But for now, he returns to the horrors that await unrepentant Sinners. He gets louder and louder, pacing to and fro across the stage. The audience is becoming mesmerized. Many shout “Amen!” to punctuate his sermon.

Amen! Amen! Amen!

Jesus! Jesus! Jesus!

Some members of the audience begin Speaking in Tongues. Others throw themselves onto the sawdust-strewn aisles, where they plead for Mercy from the Lord: Forgive me Father, for I have sinned!

The preacher’s clothes are drenched with sweat, his hair all askew. He’s carrying the Bible and waving it over his head as he roars his ministrations. People raise their arms high, shouting Jesus! Jesus! Jesus! Eventually, he begins to slow his pace. He stares at various audience members, acknowledging their piety or their anguish. His voice is calmer now, soothing and encouraging. The audience can sense the end is near, and they begin to look around. Who will walk the aisle tonight? Who will open his heart to Jesus? I wonder to. I’ve already learned that one day, probably soon after I become a teen, I will make my Public Profession of Faith. Be baptized in the Baptismal Pool that sits above and behind the choir in the church sanctuary. It’s supposed to be done willingly, of course. It’s not a requirement. We can’t force you to be saved, they say. But I know that defying them will cost plenty. And that I will go along with it just so I don’t have to pay the price. But I must admit it does look pretty exciting to see people hold their breath in their white baptismal robes, be taken underwater by the preacher and held there for a while before they return to the air and to a New Life. I wonder if I can do that without too much fear, without screwing it up in some way—like when Susie wrestled with the preacher when it was time for him to dunk her under the water.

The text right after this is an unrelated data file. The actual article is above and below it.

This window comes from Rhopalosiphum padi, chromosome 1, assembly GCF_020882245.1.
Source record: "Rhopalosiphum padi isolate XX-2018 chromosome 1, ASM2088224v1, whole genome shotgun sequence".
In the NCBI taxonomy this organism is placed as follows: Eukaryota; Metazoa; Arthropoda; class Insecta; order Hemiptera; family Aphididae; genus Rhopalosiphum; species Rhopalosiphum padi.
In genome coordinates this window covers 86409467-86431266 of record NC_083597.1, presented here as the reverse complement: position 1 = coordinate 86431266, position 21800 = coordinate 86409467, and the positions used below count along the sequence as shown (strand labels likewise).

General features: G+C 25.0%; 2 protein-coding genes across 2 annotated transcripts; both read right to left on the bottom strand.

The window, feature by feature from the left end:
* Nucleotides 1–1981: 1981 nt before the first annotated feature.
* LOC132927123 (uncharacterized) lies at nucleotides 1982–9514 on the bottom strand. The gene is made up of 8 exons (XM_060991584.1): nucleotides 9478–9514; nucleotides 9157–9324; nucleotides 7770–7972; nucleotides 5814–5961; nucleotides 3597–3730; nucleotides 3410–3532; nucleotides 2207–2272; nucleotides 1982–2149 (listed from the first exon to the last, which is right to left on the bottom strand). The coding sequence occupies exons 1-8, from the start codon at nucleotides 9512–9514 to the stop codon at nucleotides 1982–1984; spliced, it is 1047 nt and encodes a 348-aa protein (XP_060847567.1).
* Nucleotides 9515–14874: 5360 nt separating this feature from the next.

The preacher has begun his final call to Those Who Will Be Saved, Those Who Are Lost, and Those Who Will Be Found. He invites the Music Director to lead the audience in singing Just as I Am. As we sing, the preacher continues to exhort Lost Souls to come forward, to take Christ into their hearts, to walk the aisle to a New Life. He calls to the Doubters, to the Unsure, to Those Who Hate Themselves so much they don’t want to receive Christ’s gift.

And they come. People walk the aisles and kneel in front of one of the many lay ministers who are there to receive them, to welcome them to their New Lives, to tell them the words to say to make their Public Professions of Faith. It takes quite a while for all these Lost Souls to be processed. Through it all the minister never lets up: If you’re holding out, thinking you’ll do it next week, think about this—what if you’re hit by a bus tonight on your way home? What if you don’t make it to next week? Do you want to spend Eternity in Hell? Do you?

And someone sees the wisdom of that argument and walks to the front.

Eventually it comes to a close. We make our way out of the tent, across the field, across the street to where we parked our car. We get inside. We don’t say much on the drive home. There is school tomorrow. Yard-work on Saturday. Church on Sunday.

Vulnerability and Honoring “Thank You”

Vulnerability and Honoring “Thank You”